Foster Reed refers to himself as “founder and chief perpetrator of New Albion Records.” I asked him if he has an official title, and he replied, “No, I don’t think I have a title. I don’t even have a business card!” Nonetheless, Foster has recorded and archived legendary figures in American music: John Cage, Morton Feldman, Anthony Braxton, Lukas Foss, and many others in the 25 years that New Albion has existed. Bard College’s SummerScape series will celebrate the label with a festival within a festival in the exotic Spiegeltent, August 1 through August 10.
Reed began his recording career on the other end of the microphone. In high school, he co-founded a psychedelic jug outfit called the Free Band, which released one record on Vanguard in 1969, then promptly disbanded. In 1976, Reed moved to San Francisco. He founded New Albion in 1983 to fill a gap in the recording industry. Composer friends of his like John Adams, Paul Dresher, and Daniel Lentz were writing fine music that was nearly unknown.
Some of Reed’s albums have taken as much as 10 years to make, from initial conception until release. Others were almost immediate. One of his remarkable stories is about Kingston composer Pauline Oliveros.
“My involvement with Pauline began when she and [musician] Stuart Dempster had gone into a cistern on the Olympic Peninsula at Fort Worden [in Washington State], and discovered that it had an echo which lasted for about 54 seconds,” recalls Reed. “And since the cistern was round, the echo kept on going and going and going. So it was like an infinity of perception.”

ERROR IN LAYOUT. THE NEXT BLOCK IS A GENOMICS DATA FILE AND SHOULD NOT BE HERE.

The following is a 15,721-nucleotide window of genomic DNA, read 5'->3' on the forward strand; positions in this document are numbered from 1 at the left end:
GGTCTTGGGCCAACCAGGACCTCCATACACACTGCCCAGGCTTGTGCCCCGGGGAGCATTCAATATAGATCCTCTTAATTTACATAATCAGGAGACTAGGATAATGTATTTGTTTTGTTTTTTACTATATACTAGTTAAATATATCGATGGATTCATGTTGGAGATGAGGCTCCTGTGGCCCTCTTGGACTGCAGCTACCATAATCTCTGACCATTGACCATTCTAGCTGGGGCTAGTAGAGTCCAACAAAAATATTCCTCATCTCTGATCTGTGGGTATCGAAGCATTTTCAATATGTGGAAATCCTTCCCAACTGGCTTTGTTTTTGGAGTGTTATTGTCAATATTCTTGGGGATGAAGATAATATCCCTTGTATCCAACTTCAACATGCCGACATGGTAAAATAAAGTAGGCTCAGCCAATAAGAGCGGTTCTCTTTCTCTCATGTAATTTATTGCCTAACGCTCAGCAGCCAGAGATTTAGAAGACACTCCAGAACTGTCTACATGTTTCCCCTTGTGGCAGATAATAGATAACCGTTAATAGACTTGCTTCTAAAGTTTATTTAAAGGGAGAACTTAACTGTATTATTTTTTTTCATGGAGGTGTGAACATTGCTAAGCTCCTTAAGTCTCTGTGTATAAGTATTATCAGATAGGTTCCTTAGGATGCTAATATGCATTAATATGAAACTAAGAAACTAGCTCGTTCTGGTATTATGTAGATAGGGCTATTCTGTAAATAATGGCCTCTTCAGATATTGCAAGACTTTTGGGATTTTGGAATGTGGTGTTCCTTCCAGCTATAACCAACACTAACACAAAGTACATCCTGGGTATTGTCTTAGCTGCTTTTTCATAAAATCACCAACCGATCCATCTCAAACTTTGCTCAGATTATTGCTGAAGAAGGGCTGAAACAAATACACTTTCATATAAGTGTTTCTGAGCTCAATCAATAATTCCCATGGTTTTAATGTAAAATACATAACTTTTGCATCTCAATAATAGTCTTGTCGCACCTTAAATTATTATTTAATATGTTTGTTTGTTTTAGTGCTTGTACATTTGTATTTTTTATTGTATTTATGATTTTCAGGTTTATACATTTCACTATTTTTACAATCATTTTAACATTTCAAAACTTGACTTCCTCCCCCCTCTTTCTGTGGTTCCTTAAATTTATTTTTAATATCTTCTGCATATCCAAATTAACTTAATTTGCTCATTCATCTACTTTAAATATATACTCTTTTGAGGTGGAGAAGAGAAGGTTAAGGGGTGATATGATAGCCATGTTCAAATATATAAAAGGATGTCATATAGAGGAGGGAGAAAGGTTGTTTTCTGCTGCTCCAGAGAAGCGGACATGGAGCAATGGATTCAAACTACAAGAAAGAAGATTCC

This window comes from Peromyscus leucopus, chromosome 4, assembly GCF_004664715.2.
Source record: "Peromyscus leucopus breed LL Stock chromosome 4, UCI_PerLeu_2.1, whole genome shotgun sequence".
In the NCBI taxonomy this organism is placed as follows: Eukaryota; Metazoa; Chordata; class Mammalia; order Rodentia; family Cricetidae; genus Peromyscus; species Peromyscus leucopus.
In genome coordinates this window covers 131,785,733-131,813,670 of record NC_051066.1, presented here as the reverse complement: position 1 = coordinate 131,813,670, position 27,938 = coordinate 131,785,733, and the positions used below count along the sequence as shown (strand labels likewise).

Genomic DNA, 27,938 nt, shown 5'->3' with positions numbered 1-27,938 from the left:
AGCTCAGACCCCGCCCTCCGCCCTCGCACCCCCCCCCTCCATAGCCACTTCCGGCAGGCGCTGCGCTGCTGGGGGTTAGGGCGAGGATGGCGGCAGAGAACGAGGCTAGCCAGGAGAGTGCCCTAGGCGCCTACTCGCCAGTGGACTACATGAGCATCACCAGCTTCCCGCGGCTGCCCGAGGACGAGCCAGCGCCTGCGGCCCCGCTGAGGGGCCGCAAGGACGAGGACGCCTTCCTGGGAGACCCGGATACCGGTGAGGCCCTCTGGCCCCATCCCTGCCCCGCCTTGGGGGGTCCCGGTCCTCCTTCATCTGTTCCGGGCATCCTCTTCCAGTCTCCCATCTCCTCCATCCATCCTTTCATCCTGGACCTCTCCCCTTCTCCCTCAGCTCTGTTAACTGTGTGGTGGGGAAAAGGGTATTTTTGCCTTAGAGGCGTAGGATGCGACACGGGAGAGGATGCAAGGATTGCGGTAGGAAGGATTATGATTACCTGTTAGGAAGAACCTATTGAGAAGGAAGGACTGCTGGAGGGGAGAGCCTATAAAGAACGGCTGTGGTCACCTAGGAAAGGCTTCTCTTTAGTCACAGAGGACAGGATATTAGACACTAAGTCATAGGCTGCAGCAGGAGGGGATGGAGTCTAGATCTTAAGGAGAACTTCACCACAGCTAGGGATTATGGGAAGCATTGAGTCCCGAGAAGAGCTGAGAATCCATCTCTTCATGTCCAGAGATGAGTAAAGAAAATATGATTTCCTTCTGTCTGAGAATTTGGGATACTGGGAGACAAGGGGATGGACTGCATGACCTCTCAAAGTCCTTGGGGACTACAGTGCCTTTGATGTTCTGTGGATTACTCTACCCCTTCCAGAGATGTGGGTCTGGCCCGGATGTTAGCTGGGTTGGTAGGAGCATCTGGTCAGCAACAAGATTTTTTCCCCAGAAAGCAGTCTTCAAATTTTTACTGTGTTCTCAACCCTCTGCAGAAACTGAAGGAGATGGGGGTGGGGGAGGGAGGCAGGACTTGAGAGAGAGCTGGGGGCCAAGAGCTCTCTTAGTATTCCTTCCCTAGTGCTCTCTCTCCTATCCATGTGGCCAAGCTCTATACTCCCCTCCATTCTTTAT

Oliveros, Dempster, and Panaiotis recorded the album Deep Listening in the cistern, which had formerly held two million gallons of water, in October 1988. The instrumentation is accordion, voice, conch, trombone, didjeridu, garden hose, whistling, and metal pipes. In 1991, New Albion released the sequel, The Ready Made Boomerang. The second album’s 45-second opening cut, “Balloon Payment,” consists of one echoing crash.
Oliveros’s music overlaps with physics and the study of sound. It’s fitting that she teaches at Rensselaer Polytechnic Institute in Troy. Deep Listening is a philosophy as well as a record title. Oliveros believes that music is ultimately an attitude in the listener; that a dripping faucet, properly heard, is as profound as the Brandenburg Concertos. Oliveros teaches Deep Listening workshops around the world.
On August 10, the Deep Listening Band, consisting of David Gamper (keyboards and electronics), Stuart Dempster (trombone and didgeridoo), and Oliveros (accordion and electronics), will perform in the Spiegeltent, the mirrored dance hall now in its third year at SummerScape.
The same day, in the lobby of Theater Two of the Fisher Center, Ellen Fullman will perform on a contraption called the Long String Instrument, in which wires up to 60 feet long will oscillate as she plays them with her rosined fingertips. Her performance is free.
The Deep Listening Band will appear in the Spiegeltent at Bard College on August 10, at 8:30pm. Ellen Fullman’s performance at the Fisher Center is at 5:30pm.
(845) 758-7900; www.fishercenter.bard.edu.